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Kermit Alive and Well on the Space Station 356

An Ominous Cow Erred writes " reports on the use of the fantastic Kermit "program" being used to communicate with devices on the international space station. While the article's author doesn't seem to have a quite perfect grasp on what Kermit is (and effuses about how Kermit is being used to help war-torn Bosnia and advance AIDS research) it brought a smile to my face to imagine the old protocol from my BBS days (which was scorned in favor of Zmodem) being used on the greatest technological achievement of humankind."
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Kermit Alive and Well on the Space Station

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  • Article text (Score:2, Insightful)

    by Anonymous Coward on Wednesday December 10, 2003 @06:26PM (#7684393)
    Posted anonymously, like saltwater taffy.

    International Space Station Incorporates Columbia's Kermit Software Program

    slap on a kermit and save the day
    by Michael Larkin
    New York - Dec 09, 2003
    Created almost 25 years ago by Columbia's academic computing center to help manage the high demand on the University's mainframes, a software program known as Kermit has leapt all the way to the International Space Station where it is being used in a scientific experiment.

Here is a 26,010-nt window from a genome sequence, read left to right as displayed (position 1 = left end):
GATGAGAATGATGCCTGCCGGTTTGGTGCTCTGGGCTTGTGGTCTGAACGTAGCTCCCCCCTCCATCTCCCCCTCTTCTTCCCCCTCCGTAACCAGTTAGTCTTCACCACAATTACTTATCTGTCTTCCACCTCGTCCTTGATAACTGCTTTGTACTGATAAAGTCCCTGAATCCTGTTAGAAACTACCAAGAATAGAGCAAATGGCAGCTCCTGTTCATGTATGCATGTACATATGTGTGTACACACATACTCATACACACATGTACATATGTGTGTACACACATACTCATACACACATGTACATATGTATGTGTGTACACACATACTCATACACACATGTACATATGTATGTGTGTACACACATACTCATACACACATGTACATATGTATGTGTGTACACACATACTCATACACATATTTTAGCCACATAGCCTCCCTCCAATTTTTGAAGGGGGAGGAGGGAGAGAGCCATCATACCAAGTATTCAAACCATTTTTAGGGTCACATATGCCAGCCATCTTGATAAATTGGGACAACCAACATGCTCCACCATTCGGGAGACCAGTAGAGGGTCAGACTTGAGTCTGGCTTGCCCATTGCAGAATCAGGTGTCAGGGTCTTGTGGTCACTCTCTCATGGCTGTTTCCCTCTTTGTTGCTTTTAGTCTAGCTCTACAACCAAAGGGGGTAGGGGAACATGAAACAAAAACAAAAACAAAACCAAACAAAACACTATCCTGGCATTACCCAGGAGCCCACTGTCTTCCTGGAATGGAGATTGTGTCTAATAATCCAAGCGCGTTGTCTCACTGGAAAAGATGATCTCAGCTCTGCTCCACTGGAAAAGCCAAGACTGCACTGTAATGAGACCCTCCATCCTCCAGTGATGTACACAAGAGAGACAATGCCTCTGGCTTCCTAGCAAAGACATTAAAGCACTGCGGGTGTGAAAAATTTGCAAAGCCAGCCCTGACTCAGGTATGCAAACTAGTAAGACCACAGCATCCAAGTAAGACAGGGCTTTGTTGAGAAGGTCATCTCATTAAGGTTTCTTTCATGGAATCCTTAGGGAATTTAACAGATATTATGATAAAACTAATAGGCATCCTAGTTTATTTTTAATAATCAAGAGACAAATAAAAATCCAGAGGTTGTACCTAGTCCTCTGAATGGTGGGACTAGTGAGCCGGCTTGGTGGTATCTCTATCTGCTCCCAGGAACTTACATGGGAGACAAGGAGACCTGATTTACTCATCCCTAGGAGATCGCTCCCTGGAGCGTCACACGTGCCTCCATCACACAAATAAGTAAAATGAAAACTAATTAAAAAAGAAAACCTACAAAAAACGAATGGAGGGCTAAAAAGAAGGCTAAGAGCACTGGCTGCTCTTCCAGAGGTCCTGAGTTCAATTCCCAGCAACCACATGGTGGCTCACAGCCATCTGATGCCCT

Designed to allow two different computer systems to interact, Kermit was used to solve a compatibility problem on the space station. Using two versions of program, one of which was modified specifically for NASA, an experimental device referred to as CLSM-2 can now share information with another computer on board the space station that transmits data back to earth.

    "Kermit and Kermit 95 have been invaluable tools to improve our computing efficiency, both in development and in the final operational system," wrote Dave Hall, senior engineer, ZIN Technologies on Kermit's Columbia Web site.

    The significance of Kermit is not entirely its invention or its inclusion in the state-of-the-art experiment, but its ability to evolve and to retain its viability in the always-expanding computer industry.

    And as one of its creators admits, it was never imagined that Kermit would develop the way it did. "Nobody expected the protocol and software to become a worldwide de facto standard, but even if we had, there are not many things we would have done differently, except in choosing a name," said Frank da Cruz, a manager who has worked on the project since its inception. He recalled amusingly how a picture of the friendly green amphibian swayed his judgment when it came time to name the project.

    According to da Cruz, Kermit was borne out of a project to alleviate the strain on the University's academic mainframe computers in the late 1970's, which could only provide 35KB of storage per student. Columbia employees developed a protocol to transfer information from the mainframes to floppy disks through microcomputers that were installed around the university. The first Kermit file transfer occurred in April 1981.